The Filipina, A Study in Contradiction

Updated: Jun 14


L-R Malou, Cynch, Teresa, Nini Lee, Loree, Suzette, Nini Oliveros. Photos by Rudy Padernal, Mel Manahan-Reyes


Echoes from the US, Philippine-based golden jubilarians after a most memorable class reunion in Vigan


The Filipina is a study in contradiction: garbed in jeans and not in a Maria Clara, speaking and writing in English and not in Filipino, equally enjoying pizza and hamburgers alongside pancit and longanisa, modern in outlook yet deeply demure and old-school. Therein lies the beauty of this enigma because at the core is a value system that is distinctly Pilipino and yet wonderfully chiselled to imbibe the nuances of an adopted culture.


The definition of the "ako" identity may appear muddled, especially for those who have left and whose sense of self is often stirred mainly by occasional pilgrimages to home. Bur there is no conflict in definition for at the base is a storehouse of deeply-rooted values and beliefs, altered perhaps by foreign influences but essentially descriptive of memories of a life left behind.


"I am a Filipina who lives away from my homeland, but who treasures the culture and values that made me who I am today." - Nini Oliveros-Legaspi, California, USA


"I am a Filipina grateful for the gift of the Christian faith and for the beautiful tapestry of races and cultures blended in making me God-centered, strong yet resilient, and determined to contribute to making this world a better place for all generations to come." - Teresa Campos-Singson, California, USA


"I’ve been away for 44 years but the sight, sound and smell of my childhood and growing-up years will always leave a huge dent in my heart. I still long for the motherland." - Mel Manahan-Reyes, California, USA

Every "ako" desires a return to where it all began. The longing for the place where life first began its stirrings remains a constant memory and an unceasing hope.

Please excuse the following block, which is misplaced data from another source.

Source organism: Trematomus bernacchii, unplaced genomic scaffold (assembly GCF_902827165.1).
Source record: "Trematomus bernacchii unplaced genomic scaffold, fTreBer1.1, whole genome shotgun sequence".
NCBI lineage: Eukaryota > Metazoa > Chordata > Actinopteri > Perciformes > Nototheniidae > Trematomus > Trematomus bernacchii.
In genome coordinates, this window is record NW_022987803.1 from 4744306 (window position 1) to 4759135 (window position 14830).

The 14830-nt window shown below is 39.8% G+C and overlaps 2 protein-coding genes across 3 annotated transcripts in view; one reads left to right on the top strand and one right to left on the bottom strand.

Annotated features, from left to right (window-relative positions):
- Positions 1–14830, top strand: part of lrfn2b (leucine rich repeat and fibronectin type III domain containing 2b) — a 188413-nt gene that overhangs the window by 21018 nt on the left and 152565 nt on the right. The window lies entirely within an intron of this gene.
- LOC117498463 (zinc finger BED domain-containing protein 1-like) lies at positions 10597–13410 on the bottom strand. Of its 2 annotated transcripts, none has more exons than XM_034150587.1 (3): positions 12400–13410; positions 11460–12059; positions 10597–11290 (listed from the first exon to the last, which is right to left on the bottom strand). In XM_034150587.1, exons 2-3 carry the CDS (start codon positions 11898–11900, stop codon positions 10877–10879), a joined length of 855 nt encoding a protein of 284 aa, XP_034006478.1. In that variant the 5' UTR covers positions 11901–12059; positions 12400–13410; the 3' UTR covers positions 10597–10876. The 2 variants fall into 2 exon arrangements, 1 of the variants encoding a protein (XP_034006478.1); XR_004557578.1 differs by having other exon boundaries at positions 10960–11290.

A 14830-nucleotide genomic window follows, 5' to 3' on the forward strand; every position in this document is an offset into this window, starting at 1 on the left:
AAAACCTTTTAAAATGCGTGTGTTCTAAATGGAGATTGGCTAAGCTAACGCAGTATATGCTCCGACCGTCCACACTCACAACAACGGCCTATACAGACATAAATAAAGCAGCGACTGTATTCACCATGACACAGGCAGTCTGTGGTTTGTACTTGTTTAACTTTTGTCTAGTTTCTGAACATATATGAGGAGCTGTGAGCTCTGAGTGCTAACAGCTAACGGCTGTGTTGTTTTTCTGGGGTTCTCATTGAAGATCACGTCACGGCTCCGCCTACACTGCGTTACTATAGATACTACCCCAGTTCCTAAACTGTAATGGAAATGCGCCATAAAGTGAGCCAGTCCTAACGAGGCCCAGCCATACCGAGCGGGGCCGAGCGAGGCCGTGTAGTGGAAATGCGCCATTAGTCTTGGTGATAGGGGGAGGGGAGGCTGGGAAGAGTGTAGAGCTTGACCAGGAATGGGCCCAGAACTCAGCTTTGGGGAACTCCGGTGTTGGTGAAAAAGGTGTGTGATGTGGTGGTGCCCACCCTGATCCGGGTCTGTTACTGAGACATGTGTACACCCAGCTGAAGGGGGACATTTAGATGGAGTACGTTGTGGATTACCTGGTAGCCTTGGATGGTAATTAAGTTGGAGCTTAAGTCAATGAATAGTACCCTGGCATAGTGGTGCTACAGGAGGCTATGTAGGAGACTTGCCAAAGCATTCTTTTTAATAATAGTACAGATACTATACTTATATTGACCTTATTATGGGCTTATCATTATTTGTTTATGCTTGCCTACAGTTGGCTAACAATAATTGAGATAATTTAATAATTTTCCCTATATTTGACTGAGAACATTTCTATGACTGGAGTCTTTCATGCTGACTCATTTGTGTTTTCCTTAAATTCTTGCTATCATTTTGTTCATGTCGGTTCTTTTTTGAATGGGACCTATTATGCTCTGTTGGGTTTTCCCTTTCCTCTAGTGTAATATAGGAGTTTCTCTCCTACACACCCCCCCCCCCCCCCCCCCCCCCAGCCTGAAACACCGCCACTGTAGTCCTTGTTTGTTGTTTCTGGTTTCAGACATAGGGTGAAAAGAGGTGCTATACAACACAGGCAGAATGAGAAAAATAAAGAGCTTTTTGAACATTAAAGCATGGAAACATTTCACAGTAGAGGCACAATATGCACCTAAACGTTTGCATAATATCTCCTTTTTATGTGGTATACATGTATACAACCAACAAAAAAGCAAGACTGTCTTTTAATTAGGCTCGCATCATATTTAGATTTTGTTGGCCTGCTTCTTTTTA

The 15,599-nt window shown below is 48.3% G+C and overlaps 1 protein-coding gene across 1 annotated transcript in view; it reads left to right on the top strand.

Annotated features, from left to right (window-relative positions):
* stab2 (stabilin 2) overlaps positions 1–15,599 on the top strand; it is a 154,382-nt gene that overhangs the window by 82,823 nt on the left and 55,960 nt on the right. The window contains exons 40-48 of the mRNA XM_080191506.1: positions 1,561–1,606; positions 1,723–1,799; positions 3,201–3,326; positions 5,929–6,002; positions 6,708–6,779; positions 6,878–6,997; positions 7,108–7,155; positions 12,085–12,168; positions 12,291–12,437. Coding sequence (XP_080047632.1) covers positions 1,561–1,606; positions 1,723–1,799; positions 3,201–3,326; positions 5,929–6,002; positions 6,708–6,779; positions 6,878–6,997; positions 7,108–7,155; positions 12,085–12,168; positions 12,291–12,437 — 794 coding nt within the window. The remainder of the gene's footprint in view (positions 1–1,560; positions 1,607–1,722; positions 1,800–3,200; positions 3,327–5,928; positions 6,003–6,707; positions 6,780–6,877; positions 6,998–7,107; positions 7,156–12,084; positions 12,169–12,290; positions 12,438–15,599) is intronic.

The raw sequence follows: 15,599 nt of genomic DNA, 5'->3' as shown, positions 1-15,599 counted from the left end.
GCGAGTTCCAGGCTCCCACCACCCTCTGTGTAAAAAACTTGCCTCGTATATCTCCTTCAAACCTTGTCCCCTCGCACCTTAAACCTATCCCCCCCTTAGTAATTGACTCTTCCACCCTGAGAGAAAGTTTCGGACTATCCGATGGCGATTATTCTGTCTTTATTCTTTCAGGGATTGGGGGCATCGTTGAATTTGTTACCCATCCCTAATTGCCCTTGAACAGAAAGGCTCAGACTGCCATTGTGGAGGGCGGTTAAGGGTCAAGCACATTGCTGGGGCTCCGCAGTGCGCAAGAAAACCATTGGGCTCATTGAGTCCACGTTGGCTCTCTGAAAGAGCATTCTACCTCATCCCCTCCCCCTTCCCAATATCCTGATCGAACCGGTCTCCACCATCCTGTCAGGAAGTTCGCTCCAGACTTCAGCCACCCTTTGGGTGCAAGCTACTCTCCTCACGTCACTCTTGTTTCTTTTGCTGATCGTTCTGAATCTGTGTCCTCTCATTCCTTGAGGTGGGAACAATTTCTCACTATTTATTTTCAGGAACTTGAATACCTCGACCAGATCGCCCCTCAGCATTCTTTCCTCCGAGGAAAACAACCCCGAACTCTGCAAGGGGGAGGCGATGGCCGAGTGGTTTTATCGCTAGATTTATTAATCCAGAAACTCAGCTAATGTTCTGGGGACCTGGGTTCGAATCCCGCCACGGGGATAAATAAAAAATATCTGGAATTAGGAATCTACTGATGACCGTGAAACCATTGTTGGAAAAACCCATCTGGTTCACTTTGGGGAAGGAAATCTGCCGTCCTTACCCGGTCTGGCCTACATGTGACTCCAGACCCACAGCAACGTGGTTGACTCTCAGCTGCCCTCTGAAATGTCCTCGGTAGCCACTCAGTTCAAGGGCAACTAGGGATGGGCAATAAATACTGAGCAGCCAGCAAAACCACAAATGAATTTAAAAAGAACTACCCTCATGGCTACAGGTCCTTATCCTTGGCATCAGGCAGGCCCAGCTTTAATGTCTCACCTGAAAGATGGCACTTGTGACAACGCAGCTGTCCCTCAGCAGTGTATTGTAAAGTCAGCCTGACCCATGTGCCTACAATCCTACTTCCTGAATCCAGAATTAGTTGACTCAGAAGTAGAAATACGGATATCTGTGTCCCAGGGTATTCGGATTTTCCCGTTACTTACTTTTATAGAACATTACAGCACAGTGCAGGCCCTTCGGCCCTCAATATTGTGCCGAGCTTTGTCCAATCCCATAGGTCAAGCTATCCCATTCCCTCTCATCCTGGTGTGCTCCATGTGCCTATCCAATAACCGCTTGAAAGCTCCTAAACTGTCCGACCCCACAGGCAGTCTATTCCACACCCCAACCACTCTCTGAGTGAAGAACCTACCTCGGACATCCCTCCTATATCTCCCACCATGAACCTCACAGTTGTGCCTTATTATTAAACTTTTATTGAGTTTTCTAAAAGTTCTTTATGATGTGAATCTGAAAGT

"Having been away from home for quite some time now made me realize how much I miss my family. I miss the very simple way of life spent on the farm, passing the time just eating butong pakwan as we reminisce times spent with our parents, aunts, uncles and cousins. I miss the food prepared from our harvest—from rice to fish, chicken and pork to vegetables like kangkong, okra, talong, talbos ng kamote and fruits like santol, mangga, papaya, suha, chico, rambutan, atis, andmais." - Suzette Coronel-Rysz, New Jersey, USA

"A Filipina’s essence never changes wherever she goes. I have been blessed with 27 years of living in the U.S. I realize how challenging it was to work in an international multi-cultural organization. What truly encouraged and strengthened me were the basic work ethics and positive interpersonal relationships my parents ingrained in me. These Filipino values included being mapagpasalamat (grateful), matatag (stable), masigasig (enthusiastic), mapagmalasakit (caring) and magalang (polite) and which I have happily passed on to my family. A fulfilling life of retirement where family is best, praying and staying together and making us even closer. My friends fondly call me manan my two beautiful granddaughters Molly and Alli has made my life more meaningful. We continue Filipino customs and traditions. Adobong manok, sinigang na baboy, paksiw na bangus, pancit bihon and lumpia are must-haves in our dinner table. Tracing my roots and remembering my childhood evokes an ardent yearning to return home to my beloved country. My heart will forever be Filipino. And I am truly proud to be one." - Maria Cristina Francisco-Palarca, Virginia, USA


"LIFE is a circle of happiness, sadness, brokenness, kindness, hard times and good times. In all these seasons, I kept the faith that good times were on their way. These times changed me in a way that I could never go back to the person I once was because I am now stronger, tougher and certainly kinder. Today, I seize my truth that I’m able to go where I couldn’t go on my own before. I celebrate every day . . . and breathe. - Nini Lee-James, Louisiana, USA

Or perhaps, there is no need for memories because life continues to bind us all, wherever we are.

"I am a Filipina who, like no other, fancies eating here, there and everywhere. Two of my Pinoy foodie favorites are kare kare with its nutty taste, a tinge of sweetness and loads of vegetables, and the Bicol ihaw tasty creamed coconut chicken called "Tinutungan."

Meals equate fellowship and bonding among family, friends and officemates. Togetherness simply chains us—pagbibigkis." - Malou Zapata-Delgado, Metro Manila, Philippines


No matter how far we roam, the roots of being who we are will always remain deeply Pilipino. The wings that spring from them are precisely meant to carry us to different corners of the world, for what are roots that do not bring forth the desire to fly?

So sino ako? Ako ay Pilipino.